I’ve been sitting trying to write a Facebook status. Lame right? I don’t often write statuses, I grew out of doing it after I was a teenager and posted about everything that happened in my life (the ‘memories’ on Facebook each day serve a damning reminder of how much I used to over share).
Today, in line with International Women’s Day, I chose to try and write a status celebrating all the women in my life, but I couldn’t do it. The words seemed so unfitting. They couldn’t do these women justice. In the end, I just found myself staring at my laptop background (a picture of Mindy Kaling if you wanted to know), and wondering what to do. Then I opened up a word document and started typing.
My first thoughts about the status were that it felt patronising. Me, a man, thanking the women in my life for inspiring me. It felt like I was standing on a pedestal and shouting down to those below: ‘hey, thanks for putting me here.’ That wasn’t my intention at all. It should never be anyone’s intention, but I can’t ignore I am where I am, and I am who I am because of women. Secondly, the words I could fit into a status (that people would bother to read) couldn’t sum up how thankful I am to the women I know.
They couldn’t sum up how grateful I am to my Grandma, who has been there since I was born. Who took me to the Albert Docks when I got two weeks off after my Appendicitis, and bought me a packet of pick and mix every Friday after school. The woman who videotaped the Wizard of Ozfor me, and never told me I couldn’t watch it. Not even for the 5th time in a day. The woman who raised my dad to be an outstanding man. The woman who’s largely responsible for the man I am today. The woman who is stronger than I’ll ever be.
To Val, my Grandma’s niece, who looked after me at weekends as a kid and taught me how to stand up for myself and fight for my beliefs. The woman, who when we were in Sefton Park one sunny Saturday, stood up for a young boy as three older kids bullied him. I told her it was embarrassing, that it drawing attention to us was awkward. Now, I know that it shouldn’t have been. Now, I see it was moments like that that showed me how I should act and stand up for myself and others.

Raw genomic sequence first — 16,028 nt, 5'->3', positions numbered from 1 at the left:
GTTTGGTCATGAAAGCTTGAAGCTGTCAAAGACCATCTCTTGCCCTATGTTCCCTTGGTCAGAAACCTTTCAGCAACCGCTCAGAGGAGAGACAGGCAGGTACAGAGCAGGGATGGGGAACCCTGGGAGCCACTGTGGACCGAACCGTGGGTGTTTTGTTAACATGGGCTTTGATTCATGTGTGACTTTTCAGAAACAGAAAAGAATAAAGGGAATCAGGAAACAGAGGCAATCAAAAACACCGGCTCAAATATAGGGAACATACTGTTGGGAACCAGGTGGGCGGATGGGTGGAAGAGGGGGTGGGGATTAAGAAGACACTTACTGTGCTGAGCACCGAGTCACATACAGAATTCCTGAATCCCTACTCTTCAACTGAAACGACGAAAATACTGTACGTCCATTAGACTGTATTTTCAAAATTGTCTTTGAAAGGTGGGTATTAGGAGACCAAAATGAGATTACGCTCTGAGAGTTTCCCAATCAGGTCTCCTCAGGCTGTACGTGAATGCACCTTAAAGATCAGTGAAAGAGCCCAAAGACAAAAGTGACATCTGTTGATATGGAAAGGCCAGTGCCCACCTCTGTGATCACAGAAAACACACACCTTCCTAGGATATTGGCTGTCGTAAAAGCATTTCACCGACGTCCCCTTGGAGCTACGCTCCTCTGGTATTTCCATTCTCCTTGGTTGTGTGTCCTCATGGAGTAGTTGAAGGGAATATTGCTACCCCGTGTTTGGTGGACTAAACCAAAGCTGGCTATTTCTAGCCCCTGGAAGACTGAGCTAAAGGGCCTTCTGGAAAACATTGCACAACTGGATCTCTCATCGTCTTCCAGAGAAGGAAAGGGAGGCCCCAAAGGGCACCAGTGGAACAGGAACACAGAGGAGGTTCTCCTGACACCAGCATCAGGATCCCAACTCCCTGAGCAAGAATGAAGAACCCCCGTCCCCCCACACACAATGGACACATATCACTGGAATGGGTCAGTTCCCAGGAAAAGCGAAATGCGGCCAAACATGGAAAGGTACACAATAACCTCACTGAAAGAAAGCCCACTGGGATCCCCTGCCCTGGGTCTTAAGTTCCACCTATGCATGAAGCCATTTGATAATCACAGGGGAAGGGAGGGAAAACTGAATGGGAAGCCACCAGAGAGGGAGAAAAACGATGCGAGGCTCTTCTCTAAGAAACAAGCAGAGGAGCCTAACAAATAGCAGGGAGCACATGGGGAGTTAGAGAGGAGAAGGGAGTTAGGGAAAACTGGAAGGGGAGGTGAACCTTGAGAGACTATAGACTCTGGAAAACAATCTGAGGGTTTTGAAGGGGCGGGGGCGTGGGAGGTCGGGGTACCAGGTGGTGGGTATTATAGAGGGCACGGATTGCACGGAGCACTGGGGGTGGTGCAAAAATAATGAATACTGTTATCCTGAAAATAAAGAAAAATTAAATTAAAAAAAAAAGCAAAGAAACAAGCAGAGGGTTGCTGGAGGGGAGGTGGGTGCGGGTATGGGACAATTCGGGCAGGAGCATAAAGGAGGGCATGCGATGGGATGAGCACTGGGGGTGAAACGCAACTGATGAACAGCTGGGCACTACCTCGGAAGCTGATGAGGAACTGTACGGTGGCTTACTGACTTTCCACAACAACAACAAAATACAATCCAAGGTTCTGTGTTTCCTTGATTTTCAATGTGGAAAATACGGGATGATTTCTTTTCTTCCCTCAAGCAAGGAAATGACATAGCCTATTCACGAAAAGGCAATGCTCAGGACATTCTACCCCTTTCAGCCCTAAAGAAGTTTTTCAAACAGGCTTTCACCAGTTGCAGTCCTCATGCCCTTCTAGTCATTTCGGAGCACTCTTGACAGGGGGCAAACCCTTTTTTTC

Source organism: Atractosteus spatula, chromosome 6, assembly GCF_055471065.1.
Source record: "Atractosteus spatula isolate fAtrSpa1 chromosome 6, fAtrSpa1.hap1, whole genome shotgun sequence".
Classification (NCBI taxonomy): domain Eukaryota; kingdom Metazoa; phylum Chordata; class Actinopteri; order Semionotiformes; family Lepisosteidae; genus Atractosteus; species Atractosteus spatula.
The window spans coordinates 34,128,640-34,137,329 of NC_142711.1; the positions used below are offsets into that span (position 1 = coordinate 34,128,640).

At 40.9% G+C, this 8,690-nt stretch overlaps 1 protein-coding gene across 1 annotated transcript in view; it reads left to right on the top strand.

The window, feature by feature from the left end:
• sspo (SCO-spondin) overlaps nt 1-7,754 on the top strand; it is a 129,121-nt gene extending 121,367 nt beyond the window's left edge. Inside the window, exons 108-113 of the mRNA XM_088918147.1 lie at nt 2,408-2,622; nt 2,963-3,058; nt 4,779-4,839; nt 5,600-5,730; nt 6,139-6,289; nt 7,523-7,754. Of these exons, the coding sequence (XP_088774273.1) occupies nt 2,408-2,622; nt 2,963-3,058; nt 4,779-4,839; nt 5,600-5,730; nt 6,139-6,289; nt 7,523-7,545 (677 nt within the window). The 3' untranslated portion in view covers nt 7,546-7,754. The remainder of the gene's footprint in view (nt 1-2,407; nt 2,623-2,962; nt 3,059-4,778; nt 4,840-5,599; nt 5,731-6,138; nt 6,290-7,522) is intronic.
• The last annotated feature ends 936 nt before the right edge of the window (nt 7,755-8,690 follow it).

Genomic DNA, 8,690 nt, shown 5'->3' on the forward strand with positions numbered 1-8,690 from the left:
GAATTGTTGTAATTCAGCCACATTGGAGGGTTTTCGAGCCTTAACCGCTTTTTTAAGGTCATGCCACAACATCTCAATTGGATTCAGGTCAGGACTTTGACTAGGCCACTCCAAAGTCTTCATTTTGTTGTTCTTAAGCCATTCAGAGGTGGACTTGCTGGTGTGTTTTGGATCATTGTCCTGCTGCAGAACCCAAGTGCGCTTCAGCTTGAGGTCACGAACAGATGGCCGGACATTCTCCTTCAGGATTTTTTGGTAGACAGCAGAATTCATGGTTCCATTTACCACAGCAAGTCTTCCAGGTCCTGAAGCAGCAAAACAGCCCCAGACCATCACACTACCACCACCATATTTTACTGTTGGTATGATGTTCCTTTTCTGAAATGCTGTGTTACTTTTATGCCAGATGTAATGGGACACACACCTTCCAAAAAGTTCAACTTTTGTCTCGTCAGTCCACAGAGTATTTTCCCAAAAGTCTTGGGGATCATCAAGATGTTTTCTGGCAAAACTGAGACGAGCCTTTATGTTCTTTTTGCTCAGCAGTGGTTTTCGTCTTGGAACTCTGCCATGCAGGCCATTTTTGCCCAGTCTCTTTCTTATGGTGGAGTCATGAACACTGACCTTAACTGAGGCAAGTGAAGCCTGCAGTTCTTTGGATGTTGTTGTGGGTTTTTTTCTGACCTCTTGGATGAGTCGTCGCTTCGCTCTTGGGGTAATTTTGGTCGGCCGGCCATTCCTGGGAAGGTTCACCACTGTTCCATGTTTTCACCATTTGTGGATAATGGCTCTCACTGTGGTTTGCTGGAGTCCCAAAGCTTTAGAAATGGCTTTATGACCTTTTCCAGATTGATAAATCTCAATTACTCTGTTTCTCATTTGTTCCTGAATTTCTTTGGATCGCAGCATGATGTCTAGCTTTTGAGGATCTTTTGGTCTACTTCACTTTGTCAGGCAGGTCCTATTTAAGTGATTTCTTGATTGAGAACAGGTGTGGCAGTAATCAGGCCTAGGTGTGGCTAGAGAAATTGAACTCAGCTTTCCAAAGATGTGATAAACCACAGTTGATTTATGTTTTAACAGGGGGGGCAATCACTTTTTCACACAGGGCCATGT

To Myra, the woman who looked after me when I was too young to go to school. The woman who still visits regularly and asks how I’m doing, and treats me as if we’re related. The woman whose pride and joy are her family and friends. The woman who inspires me to want the same when I grow up.
To Sue, the woman who looked after me after school. The woman who raised my best friend to be another great woman. The woman who knew me and Becky would sneak into Wise Time to buy sweets on the way home from school but let us do it anyway. The woman who still offers to help me in any way she can.
To my cousin, Catherine, who has always had my back and always supports me. Who was my guarantor on my student flat, who meets me for dinner and lunch whenever she can, and always gives me large measures of vodka at family parties.
To Fiona, who was friends with my mum and dad, and now friends with me. The woman who I called at 4:30 in the morning to ask for help when my friend was considering committing herself into hospital for bipolar disorder. The woman who would go for walks with my dad after my mum had died, and gave him someone to talk to. A woman so kind and firm in her beliefs that if I’m half the person she is when I grow up then I’ll be great.
To my teachers all through primary school and secondary school that taught me the things I needed to know. To Mrs Tobias, Miss Seery, and Mrs Lewis who set me on the path I’m on now. I can’t thank you enough for helping me realise the things that I loved were viable career options. To the lecturers at University, Sarah, Tamsin, and Helen, who listened to those ideas I bought from school and gave me a way to say them.
To my friends, who inspire me every day in ways they’ll never know. Those I’ve known for years, who’ve somehow managed to put up with me for so long. To those I’ve met at college or university that have expanded my mind and helped me learn. To those that challenge me in the best ways (Becky), and those that help me understand things that I’d never have known (Sophie). To those that impart wisdom (Justine), those that support me and always have (Mel), and those that make me laugh (Nat). To those that can raise a child, build a home, and do it so perfectly (Polly). To those that calm me down and work with me (Tammy), those that are always willing to help (Sarah) and to those that enjoy what I enjoy and discuss it with me for hours (Katy). To those that care about people and aren’t afraid to show it (Heather), those that travelled the world with me (Emily), those that take chances and make life better for those around them (Kate) and those that will always be up for Frankie and Benny’s (Hannah and Jane).
No, a status couldn’t say all that. Not one people would read anyway.
‘To the Women I Have Known, and Will Know’ originally appeared on the In The Red website in 2016.
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